The Dad Vail and Thomas Eakins

This weekend the Dad Vail Regatta – a civic institution saved from an unthinkable relocation to New Jersey – is back in Philadelphia.

The space the vast collegiate rowing event inhabits each spring, that wonderfully lush stretch along the Schuylkill’s banks, might be one of the best preserved spots in the city. If you can blot out the parallel Schuylkill Expressway – a worthwhile fantasy in any era – what remains is remarkably unchanged from the scene Thomas Eakins so famously depicted 140 years ago.

Eakins, Philadelphia’s greatest artist, was drawn to rowing along the Schuylkill, both as a worthwhile physical pastime and as an artistic setting. His first important work, in fact, was 1870’s “The Champion Single Sculls”.

Just back from four years of study in Paris and other European cities, and impressed by the victory of a Central High classmate, Max Schmitt, in a prestigious race, Eakins decided to immortalize it all. The result, a nearly 2 ½ feet-by-4 feet oil painting, is now owned by New York’s Metropolitan Museum of Art.

The scene is the Schuylkill, just east of Girard Avenue. The Girard Avenue and Railroad Connector bridges – both of which still stand – are visible downriver. On a shady hillside above the east bank sits Egglesfield, a Colonial-era mansion. Farther downriver a steamboat can be seen heading our way. Another scull, a red one, curiously contains a coxswain in traditional Quaker garb. A locomotive is about to cross the nearest bridge. Just to Schmitt's left, beyond the scope of the painting, work was getting under way on the East River Drive. That road gave Philadelphia boaters and bicyclists better acccess to Fairmount Park, which the city had formally established three years earlier, in 1867.

In his sleeveless jersey, Schmitt looks surprisingly contemporary, though, in this era of fiberglass and composite crafts, his shell does not. It likely consisted of varnished paper set atop a wooden frame and would have been 15 to 20 times lighter than the boats Eakins might have rowed a decade earlier.The era’s oars, most of which Eakins painted out of the water, were getting longer, thanks to stronger oarlocks. Schmitt's seat might have been a slider, which was introduced in the early 1870s. The lone rower in a scull behind Schmitt’s is Eakins himself, the young artist perhaps inserting himself into this groundbreaking work to herald his arrival on the art scene.

Early Americans tended to work out their sporting passions by racing their possessions – boats, carriages, horses. Organized boat races dated back to the 1760s and the first recorded collegiate sporting event was an 1852 rowing match between Harvard and Yale. The Schuylkill, flowing gently through large country estates and park land west of the crowded downtown, was an ideal locale for such racing. Philadelphians went there to swim and boat in summer and to skate in winter. Six-oared barges raced there as early as 1762, and by the 1830s, boat clubs had been formed along its banks. In 1858, in order to promote and regulate the rapidly growing sport, nine Philadelphia clubs formed the Schuylkill Navy, the first athletic-governing body in the United States.

By 1870 rowing was a wildly popular pastime in Philadelphia. A year later, the era of pro team sports was officially launched in America with the first professional baseball league, the National Association. Philadelphia’s Athletics, by the way, won the league flag that inaugural season (and if anyone knows where that flag is, please contact me.). Thousands typically gathered along the riverside on spring and summer weekends to watch –and to wager on – the races. Since the prize money could be as high as $4,000 a race, burly fisherman from Kensington and Fishtown were frequently employed as ringers.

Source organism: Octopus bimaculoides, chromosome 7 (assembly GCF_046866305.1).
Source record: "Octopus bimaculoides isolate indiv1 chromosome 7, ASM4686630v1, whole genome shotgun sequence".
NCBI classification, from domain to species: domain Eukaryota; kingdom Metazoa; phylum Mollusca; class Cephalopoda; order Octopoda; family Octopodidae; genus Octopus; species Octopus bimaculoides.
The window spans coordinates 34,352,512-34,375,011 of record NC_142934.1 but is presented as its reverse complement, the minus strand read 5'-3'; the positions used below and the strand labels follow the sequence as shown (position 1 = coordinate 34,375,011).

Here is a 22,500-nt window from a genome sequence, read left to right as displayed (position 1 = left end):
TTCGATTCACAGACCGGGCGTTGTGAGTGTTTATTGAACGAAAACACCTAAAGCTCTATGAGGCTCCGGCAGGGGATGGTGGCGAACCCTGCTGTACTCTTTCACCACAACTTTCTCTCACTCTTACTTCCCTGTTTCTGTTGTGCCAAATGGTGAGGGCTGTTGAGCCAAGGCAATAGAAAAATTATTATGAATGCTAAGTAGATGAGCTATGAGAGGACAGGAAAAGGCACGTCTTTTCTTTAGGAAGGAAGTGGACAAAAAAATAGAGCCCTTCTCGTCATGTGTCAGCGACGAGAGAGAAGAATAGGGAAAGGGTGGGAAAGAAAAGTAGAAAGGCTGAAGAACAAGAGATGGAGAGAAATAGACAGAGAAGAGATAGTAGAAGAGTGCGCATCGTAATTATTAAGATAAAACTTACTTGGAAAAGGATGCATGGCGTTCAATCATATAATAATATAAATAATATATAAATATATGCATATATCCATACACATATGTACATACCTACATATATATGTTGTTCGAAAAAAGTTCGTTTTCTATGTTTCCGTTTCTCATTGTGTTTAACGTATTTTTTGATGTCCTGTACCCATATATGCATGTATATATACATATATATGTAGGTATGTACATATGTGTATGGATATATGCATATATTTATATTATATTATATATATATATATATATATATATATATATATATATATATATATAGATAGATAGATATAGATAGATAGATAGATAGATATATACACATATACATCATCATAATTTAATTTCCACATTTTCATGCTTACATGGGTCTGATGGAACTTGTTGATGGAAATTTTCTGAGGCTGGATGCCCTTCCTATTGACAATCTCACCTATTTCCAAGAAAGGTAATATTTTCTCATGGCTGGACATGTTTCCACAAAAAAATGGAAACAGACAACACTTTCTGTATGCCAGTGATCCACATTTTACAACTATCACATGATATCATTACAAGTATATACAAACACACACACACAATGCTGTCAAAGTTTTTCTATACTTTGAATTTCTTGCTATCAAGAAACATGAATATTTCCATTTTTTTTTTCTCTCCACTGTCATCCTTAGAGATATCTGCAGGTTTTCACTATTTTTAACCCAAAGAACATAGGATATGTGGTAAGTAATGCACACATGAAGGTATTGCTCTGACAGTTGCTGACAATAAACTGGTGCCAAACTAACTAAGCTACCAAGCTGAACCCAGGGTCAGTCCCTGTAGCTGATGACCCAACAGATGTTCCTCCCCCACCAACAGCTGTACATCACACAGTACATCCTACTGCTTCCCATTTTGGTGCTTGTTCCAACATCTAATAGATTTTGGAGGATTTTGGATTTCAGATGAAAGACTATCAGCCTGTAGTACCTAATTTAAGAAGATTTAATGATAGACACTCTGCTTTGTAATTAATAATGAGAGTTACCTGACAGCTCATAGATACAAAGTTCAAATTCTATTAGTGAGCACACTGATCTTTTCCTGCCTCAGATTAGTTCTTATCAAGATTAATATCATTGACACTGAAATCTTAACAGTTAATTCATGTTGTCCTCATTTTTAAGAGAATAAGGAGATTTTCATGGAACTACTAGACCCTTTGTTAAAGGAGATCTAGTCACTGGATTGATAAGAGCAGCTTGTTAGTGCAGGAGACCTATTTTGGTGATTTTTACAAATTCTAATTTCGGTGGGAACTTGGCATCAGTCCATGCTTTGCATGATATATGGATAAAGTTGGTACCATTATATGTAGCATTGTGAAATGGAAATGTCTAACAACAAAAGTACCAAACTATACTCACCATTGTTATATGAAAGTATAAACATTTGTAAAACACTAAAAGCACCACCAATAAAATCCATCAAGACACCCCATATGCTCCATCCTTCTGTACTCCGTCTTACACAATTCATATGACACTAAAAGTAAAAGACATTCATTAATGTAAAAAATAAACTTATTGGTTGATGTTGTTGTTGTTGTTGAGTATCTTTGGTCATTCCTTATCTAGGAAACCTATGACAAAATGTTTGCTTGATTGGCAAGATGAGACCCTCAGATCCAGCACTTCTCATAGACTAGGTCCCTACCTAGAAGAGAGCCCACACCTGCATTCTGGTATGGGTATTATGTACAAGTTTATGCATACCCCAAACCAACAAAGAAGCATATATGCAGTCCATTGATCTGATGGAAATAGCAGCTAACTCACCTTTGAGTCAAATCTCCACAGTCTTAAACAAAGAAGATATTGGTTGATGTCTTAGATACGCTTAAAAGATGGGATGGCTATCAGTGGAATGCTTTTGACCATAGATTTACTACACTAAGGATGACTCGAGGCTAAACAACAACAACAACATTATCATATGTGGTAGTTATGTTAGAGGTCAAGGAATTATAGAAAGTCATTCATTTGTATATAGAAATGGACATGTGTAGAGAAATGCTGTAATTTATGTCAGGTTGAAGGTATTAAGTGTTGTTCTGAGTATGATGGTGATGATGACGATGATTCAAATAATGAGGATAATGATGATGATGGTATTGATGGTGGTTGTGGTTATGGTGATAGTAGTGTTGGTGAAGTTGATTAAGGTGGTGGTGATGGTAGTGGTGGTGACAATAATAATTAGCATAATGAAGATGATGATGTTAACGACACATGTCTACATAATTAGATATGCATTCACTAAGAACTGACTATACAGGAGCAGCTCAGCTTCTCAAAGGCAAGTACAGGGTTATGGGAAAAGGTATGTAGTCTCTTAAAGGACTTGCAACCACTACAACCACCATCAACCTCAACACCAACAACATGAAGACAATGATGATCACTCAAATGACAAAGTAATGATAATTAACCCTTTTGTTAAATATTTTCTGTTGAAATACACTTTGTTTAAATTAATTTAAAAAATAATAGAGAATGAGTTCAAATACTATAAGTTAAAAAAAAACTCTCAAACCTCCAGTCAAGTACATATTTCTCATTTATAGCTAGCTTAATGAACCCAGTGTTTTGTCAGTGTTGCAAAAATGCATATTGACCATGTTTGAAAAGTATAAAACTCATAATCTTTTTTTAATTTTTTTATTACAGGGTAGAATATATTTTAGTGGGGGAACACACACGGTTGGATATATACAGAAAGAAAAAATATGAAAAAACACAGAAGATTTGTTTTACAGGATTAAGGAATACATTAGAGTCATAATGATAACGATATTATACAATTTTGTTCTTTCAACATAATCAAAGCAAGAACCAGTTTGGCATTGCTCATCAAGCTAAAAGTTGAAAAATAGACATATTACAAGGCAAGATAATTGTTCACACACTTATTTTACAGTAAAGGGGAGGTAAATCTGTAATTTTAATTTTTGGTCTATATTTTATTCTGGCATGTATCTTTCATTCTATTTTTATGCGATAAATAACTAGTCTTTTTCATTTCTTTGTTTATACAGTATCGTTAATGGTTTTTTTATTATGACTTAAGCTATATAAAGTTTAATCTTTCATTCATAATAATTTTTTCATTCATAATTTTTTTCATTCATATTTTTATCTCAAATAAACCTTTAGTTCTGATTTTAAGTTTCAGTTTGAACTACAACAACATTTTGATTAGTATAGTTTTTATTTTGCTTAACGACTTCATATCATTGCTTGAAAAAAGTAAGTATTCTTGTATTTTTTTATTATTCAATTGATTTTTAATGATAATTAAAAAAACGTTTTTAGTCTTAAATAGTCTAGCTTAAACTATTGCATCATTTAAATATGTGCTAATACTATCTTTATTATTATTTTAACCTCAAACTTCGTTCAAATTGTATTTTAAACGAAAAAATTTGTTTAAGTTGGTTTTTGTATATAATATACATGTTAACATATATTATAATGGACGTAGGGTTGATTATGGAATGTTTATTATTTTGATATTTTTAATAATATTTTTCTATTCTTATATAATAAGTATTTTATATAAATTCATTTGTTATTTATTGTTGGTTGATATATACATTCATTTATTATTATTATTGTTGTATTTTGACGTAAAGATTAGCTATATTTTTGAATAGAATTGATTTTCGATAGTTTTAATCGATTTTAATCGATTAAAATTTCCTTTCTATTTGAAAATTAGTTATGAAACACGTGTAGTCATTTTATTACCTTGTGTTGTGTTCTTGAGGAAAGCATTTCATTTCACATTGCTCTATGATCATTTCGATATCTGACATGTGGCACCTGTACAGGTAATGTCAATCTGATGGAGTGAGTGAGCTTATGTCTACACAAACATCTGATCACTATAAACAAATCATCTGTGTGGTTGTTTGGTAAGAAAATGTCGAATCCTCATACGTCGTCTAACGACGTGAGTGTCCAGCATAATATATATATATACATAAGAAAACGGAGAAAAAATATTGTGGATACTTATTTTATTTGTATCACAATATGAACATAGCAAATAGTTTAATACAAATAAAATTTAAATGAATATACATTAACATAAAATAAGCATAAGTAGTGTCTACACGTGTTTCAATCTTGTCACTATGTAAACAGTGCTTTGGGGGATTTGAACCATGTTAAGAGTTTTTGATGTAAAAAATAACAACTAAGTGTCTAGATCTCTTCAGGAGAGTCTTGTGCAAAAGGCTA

The year before Eakins painted Schmitt, an Oxford crew had defeated Harvard on the Thames. Some contemporary newspaper accounts insisted a half million fans watched. News of that race ignited a rowing frenzy in the U.S. New clubs were formed wherever there was navigable water.

Eakins, who had begun rowing himself while at Central, had witnessed Schmitt's victory Oct.5, 1870, and might have begun his painting as early as the following day. A lawyer, Schmitt had traveled the three-mile course that went from Turtle Rock to the Columbia Bridge and back again in about 20 minutes.

For Eakins, the gentlemanly 26-year-old son of a respectable Philadelphia family, rowing was a daring subject. The upper classes – and thus the patrons of the arts – looked down their blue noses at most competitive physical activities, particularly those that involved cash prizes, gambling and middle-or lower-class fans. Rowers had been depicted in lithographs and even Currier & Ives prints but not in serious art. “People couldn’t understand,” said Kathleen Foster, an Eakins authority at the Philadelphia Museum of Art. “They thought he was crazy.”

In “The Champion …” Eakins depicted a sport as pristine as the surrounding landscape, but one on the cusp of change. That juxtaposition would inspire the poet Phillip Dacey more than a century later. Here’s how Dacey described the rower in Eakins' painting in his 2000 work, "The Mystery of Max Schmitt":

“In a few years, money will corrupt even sculling, the bets and scandals sink

industrial America's first public sport - the rower as hero, the newspapers awash with

statistics, the dimensions of boats - But now I am fresh from victory, letting myself enjoy

the drift after exertion, a starboard turn past where I have turned to look over my

shoulder and find you standing on the bank.”